Georgie | 24 January 2018


You are absolutely right Andrew. We have a long history of labelling individuals with some assumed characteristics of a general group. You will remember the divide we used to have between Catholics and Protestants in Australia. I'm sure that most of the politicians who advocate that we have harsher sentencing for certain kinds of people, irrespective of their particular circumstances, and who carry on about Muslims, Asians, refugees and any other group that looks like a popular target, know very well that this is wrong. But they see that it could attract some votes, so vote-winning overrides the kind of leadership that would be both humane and beneficial to our society.
Brian Finlayson | 24 January 2018


Thanks, Fr Andy. Yours is a welcome voice for principle and perspective. Community safety is a key driver for Government policy, but it can only be advanced on a broad front - as you put it so well: "... behaviour needs to be addressed by helping them integrate into society, by good policing to deal with criminal behaviour, and by judicial and welfare processes that protect society and help the young people to change their ways." Judicial discretion is a key part of this package: rules that do not allow the particular circumstances to be taken into account are the antithesis of enabling young people to change, and thus to making society safer for everyone.
Denis Fitzgerald | 24 January 2018


Thank you Andrew. It is such a relief to read something that defends the judges. The two tiered system we have is the best on offer and as much as the government seems to not like it they really need it. I worry about our society that scapegoats some of its citizens. I also think that it is not going to get any better unless we change our attitude to our environment. If we continue to mistreat our planet then such behaviour amongst ourselves will only increase. I believe the two are closely connected.
Tom K | 24 January 2018


Great piece, Andy! I can't resist a resounding Three Cheers for the ABC's Tom Ballard, who has mercilessly ridiculed the racial profilers in the Liberal Party for their criticism of the magistracy on this question. Its not what Jesus might have done, but, hey! He was pretty merciless with the pharisees, wasn't he.
Michael Furtado | 24 January 2018


A judge of my acquaintance reckons that justice is often miscarried in our juridical system. I imagine such miscarriage applies on both sides of the divide between the accuser and the accused.
john frawley | 24 January 2018


Judicial decision-makers are not infallible and, like everyone else, need to be subject to democratic but courteous critique. The decisions of the higher courts are written and published, these days online so anyone can read them. The decisions of magistrates and judges at the ‘junior’ levels of the hierarchy, ie., the court officers who deal with the matter first-hand, may be oral only, or, if written, may not be hard- or softcopied to the public domain, making it difficult for a journalist, public interest advocate or interested member of the general public to acquire a picture as close as possible to first-hand. A jury does not need to record reasons for its verdict, and may deliver a verdict that appears perverse, but the address to them by the judge stating what in law they must consider and what they must not, if in the public domain, can be reviewed later for fairness and accuracy.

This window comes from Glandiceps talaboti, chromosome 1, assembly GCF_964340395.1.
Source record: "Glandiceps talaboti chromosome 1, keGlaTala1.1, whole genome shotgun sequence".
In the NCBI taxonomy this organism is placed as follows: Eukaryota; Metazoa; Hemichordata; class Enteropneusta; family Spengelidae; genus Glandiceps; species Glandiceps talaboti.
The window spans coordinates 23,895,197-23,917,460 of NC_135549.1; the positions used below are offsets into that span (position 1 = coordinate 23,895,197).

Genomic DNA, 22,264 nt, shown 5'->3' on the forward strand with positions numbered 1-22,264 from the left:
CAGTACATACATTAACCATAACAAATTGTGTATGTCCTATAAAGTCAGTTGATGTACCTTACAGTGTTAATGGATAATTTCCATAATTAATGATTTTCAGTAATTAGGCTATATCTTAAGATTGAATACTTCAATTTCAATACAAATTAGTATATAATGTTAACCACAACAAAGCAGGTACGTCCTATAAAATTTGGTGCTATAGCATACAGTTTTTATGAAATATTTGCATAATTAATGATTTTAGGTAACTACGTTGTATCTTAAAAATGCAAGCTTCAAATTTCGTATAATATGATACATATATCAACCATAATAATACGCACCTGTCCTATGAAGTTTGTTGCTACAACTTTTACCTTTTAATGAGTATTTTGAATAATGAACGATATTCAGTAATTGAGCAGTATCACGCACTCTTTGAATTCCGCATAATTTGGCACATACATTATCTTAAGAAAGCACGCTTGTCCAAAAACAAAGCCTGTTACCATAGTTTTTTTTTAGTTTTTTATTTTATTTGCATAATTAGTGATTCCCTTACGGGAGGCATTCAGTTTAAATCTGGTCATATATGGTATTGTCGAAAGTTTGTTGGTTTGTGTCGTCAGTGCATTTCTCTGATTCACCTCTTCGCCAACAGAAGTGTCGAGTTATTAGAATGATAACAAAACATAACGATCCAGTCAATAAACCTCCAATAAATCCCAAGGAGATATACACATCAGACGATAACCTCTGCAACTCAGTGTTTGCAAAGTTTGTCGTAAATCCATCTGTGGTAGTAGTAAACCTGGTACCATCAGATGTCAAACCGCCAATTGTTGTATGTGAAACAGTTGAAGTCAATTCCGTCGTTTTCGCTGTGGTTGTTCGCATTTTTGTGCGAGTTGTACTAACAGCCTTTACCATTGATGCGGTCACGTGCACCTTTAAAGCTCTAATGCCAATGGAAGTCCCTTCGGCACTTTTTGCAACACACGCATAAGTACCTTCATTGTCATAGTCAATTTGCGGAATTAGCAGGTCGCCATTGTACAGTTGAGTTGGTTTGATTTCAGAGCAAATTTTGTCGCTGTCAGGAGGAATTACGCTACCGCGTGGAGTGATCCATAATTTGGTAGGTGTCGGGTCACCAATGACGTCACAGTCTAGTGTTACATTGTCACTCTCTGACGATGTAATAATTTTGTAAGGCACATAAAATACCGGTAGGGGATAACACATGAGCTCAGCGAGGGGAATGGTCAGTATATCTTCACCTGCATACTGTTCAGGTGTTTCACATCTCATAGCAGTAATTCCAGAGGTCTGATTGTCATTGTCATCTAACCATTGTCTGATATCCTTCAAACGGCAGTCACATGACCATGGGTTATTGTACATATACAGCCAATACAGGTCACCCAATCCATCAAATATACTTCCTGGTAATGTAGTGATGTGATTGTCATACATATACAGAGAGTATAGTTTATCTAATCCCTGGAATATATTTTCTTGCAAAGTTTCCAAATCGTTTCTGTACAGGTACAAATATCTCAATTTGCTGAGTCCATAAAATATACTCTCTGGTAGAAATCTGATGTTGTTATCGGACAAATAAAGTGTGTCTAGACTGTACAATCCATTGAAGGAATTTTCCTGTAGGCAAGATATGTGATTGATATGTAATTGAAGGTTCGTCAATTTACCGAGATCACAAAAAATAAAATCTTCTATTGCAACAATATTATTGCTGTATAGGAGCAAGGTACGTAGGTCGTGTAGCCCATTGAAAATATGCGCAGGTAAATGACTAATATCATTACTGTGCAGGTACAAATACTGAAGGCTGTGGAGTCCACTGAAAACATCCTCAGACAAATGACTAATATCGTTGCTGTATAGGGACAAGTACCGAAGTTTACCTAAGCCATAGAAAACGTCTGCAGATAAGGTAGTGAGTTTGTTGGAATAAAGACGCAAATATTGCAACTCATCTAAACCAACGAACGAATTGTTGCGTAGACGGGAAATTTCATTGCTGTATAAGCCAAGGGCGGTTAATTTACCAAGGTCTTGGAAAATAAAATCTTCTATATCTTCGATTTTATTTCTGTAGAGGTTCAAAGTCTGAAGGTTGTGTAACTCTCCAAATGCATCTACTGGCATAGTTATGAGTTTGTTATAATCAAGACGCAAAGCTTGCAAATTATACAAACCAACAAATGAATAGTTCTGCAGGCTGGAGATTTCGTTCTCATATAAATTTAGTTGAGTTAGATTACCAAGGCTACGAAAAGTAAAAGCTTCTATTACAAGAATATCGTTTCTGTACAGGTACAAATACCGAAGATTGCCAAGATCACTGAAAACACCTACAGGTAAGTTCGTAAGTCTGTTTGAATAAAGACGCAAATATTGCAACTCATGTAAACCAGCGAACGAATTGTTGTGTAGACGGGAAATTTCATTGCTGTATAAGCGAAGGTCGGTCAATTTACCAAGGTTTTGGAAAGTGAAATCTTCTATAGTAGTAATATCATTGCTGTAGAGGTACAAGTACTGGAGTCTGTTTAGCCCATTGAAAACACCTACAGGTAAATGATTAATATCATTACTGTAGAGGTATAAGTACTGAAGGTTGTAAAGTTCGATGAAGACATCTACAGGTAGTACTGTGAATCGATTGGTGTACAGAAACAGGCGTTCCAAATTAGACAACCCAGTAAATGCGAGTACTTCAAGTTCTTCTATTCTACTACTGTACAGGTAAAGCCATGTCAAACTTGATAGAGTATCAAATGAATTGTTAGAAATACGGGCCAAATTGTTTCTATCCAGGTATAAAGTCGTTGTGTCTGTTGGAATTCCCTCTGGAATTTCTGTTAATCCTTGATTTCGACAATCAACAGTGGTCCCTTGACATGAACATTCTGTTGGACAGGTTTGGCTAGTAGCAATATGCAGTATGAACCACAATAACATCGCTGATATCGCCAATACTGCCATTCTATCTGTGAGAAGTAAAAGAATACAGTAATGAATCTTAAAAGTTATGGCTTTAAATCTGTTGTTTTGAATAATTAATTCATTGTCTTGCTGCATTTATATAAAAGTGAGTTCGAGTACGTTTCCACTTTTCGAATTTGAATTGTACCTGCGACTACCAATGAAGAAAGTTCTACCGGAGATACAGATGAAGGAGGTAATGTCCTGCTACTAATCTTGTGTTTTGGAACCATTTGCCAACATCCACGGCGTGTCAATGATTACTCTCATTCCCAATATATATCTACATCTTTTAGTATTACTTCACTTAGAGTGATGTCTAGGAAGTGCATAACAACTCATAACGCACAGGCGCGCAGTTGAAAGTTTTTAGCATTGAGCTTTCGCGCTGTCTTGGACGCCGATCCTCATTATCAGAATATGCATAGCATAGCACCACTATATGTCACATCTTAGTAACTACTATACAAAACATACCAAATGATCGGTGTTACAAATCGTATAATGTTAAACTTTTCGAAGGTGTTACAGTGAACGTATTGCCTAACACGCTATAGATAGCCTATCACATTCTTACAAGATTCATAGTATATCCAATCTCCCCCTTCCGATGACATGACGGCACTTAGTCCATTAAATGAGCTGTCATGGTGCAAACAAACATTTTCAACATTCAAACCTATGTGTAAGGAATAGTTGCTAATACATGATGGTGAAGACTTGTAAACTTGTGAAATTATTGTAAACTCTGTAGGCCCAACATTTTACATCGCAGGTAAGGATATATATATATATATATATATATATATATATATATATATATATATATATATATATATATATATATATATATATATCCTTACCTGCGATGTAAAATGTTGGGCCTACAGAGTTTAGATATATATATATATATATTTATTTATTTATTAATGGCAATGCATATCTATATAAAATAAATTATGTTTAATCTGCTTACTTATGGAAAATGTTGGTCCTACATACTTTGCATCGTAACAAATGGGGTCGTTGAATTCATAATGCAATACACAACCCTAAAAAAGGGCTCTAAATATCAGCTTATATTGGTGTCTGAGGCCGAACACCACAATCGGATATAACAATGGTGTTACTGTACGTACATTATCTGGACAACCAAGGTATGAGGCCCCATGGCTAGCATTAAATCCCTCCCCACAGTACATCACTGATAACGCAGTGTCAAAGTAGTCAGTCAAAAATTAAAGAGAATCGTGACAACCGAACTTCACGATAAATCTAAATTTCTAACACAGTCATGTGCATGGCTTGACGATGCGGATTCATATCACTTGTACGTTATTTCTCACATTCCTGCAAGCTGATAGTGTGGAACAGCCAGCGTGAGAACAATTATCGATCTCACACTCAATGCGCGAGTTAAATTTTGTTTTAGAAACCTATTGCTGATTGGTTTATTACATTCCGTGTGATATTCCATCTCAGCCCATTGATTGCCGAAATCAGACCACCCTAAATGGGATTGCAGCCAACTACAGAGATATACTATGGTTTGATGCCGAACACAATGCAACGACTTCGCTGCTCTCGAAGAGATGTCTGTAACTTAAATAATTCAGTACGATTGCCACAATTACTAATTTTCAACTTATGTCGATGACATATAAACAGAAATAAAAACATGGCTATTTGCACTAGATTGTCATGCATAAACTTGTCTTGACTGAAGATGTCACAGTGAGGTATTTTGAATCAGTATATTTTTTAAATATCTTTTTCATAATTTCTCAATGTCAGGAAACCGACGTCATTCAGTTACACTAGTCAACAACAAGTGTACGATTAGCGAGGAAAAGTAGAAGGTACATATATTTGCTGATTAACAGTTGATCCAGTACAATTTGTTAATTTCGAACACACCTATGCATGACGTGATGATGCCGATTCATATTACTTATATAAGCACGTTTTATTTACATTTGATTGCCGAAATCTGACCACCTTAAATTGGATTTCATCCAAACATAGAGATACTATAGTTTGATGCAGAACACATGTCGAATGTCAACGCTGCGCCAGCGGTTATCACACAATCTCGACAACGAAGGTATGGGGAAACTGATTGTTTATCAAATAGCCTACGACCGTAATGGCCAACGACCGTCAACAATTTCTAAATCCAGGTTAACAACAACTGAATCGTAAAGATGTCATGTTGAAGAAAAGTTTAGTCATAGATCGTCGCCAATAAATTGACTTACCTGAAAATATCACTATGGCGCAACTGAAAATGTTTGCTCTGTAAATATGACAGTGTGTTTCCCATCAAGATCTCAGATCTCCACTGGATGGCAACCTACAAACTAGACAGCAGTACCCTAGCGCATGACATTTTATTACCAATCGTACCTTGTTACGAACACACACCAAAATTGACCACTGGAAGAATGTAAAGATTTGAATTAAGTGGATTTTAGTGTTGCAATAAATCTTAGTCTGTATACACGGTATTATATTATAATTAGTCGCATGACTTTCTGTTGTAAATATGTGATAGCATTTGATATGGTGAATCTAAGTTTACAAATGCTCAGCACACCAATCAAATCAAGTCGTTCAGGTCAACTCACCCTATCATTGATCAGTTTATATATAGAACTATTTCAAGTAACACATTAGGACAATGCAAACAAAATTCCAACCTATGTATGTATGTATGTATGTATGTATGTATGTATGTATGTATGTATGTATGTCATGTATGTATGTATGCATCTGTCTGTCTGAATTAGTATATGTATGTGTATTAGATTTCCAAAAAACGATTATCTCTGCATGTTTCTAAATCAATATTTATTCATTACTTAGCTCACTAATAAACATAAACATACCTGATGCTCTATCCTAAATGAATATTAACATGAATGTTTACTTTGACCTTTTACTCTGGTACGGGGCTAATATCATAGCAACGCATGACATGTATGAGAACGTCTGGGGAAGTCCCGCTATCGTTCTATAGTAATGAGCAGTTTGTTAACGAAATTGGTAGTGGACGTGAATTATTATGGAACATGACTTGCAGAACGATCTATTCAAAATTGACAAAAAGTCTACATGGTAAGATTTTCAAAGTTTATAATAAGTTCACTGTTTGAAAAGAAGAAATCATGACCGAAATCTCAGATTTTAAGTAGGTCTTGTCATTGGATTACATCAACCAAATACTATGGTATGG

Roy Chen Yee | 24 January 2018


In addition to all of the comments above - and I commend Fr Andy's article - has no-one noted that the adverse comments are by Federal ministers on matters that are under the jurisdiction of State governments? And Labour governments in the relevant cases? So much for extolling "Australian Values", and the Rule of Law in particular! Thinly disguised political shots ahead of state government elections soon forthcoming, and also fanning the anti-migrant/ asylum seekers sector of society to prop up their support for inhumane treatment of these new arrivals.
Dennis | 24 January 2018


It's concerning, all right. In fact, it's getting close to terrifying. (I admire your moderation, Fr. Andrew, but see no need to imitate it). Our legislative arm is trying to tie up the judicial arm, to its own benefit. "Unelected officials" seems to be the pejorative used against judges, but how happy I am they are unelected. They aren't elected to do their job, just appointed and highly trained - and free of pressure from the party in power. At least, that's how it's supposed to be...
Joan Seymour | 24 January 2018


It's not just conservatives and/or nativist a in Australia who try to intimidate or preempt the judiciary. We observe it in the UK re. Brexit, Turkey, Hungary, Poland etc.; the latter two predominantly, albeit nominally Catholic even have bishops attacking Pope Francis for his statements on respecting immigrants and minorities.
Andrew J. Smith | 24 January 2018


Further to Dennis's observation, has no-one noticed that the federal politicians making these attacks are often ex-lawyers (eg. Michael Sukkar) people whose professional obligation is to respect the court system. Further, that the most blatant attacks come from an ex-policeman, Peter Dutton?
Ginger Meggs | 26 January 2018


"...all Niger women of an age are homogeneous...." Yes Fr Andrew, time and again, opportunistic politicians with hidden motives have unreservedly demonstrated human tribal mentality, our primitive instincts are well and truly alive. They knowingly spread fear, panic at the expense of a 'homogeneous' community! Voices of discretion and reason are tramped, or appear insignificant. And so integration in the process is hit with a hammer. Hence, us-and-them gap widens.
Francis Deng | 27 January 2018